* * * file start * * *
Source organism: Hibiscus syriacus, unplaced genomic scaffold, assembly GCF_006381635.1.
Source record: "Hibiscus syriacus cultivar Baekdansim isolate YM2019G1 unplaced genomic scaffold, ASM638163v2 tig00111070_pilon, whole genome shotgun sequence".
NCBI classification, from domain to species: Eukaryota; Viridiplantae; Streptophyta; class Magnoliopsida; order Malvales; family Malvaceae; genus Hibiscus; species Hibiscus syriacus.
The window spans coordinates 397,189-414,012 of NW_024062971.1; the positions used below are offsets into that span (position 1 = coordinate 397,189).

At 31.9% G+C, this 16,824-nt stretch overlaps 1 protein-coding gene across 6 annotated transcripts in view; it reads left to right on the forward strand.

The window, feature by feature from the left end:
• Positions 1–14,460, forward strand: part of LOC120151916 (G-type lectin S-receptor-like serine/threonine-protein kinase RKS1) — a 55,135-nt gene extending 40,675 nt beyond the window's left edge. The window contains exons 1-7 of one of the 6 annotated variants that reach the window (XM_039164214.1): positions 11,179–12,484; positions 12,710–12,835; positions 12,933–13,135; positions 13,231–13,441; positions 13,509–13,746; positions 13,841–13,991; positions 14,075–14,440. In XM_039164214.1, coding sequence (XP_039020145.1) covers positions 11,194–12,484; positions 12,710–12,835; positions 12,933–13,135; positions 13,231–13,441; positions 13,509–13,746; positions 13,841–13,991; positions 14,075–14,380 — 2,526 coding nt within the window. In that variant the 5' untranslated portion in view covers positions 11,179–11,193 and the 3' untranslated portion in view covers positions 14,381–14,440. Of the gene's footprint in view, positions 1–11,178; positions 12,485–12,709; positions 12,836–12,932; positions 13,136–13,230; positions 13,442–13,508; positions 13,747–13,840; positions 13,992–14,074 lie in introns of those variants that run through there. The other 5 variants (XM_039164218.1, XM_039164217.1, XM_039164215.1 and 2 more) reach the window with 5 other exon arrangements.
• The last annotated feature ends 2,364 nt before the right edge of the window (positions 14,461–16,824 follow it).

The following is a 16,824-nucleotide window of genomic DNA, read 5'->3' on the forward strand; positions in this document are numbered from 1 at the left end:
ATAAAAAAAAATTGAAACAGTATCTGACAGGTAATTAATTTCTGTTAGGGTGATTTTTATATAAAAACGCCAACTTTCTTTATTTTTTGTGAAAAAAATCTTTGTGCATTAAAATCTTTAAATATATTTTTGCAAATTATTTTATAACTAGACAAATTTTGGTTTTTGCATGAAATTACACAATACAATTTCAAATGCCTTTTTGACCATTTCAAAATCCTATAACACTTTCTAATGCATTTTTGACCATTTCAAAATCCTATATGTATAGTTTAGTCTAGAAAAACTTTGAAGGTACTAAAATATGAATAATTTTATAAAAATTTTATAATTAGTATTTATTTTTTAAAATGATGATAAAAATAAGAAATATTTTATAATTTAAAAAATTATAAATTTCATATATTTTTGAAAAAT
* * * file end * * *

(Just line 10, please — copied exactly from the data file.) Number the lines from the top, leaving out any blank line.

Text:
ATAAAAAAAAATTGAAACAGTATCTGACAGGTAATTAATTTCTGTTAGGGTGATTTTTATATAAAAACGCCAACTTTCTTTATTTTTTGTGAAAAAAATCTTTGTGCATTAAAATCTTTAAATATATTTTTGCAAATTATTTTATAACTAGACAAATTTTGGTTTTTGCATGAAATTACACAATACAATTTCAAATGCCTTTTTGACCATTTCAAAATCCTATAACACTTTCTAATGCATTTTTGACCATTTCAAAATCCTATATGTATAGTTTAGTCTAGAAAAACTTTGAAGGTACTAAAATATGAATAATTTTATAAAAATTTTATAATTAGTATTTATTTTTTAAAATGATGATAAAAATAAGAAATATTTTATAATTTAAAAAATTATAAATTTCATATATTTTTGAAAAAT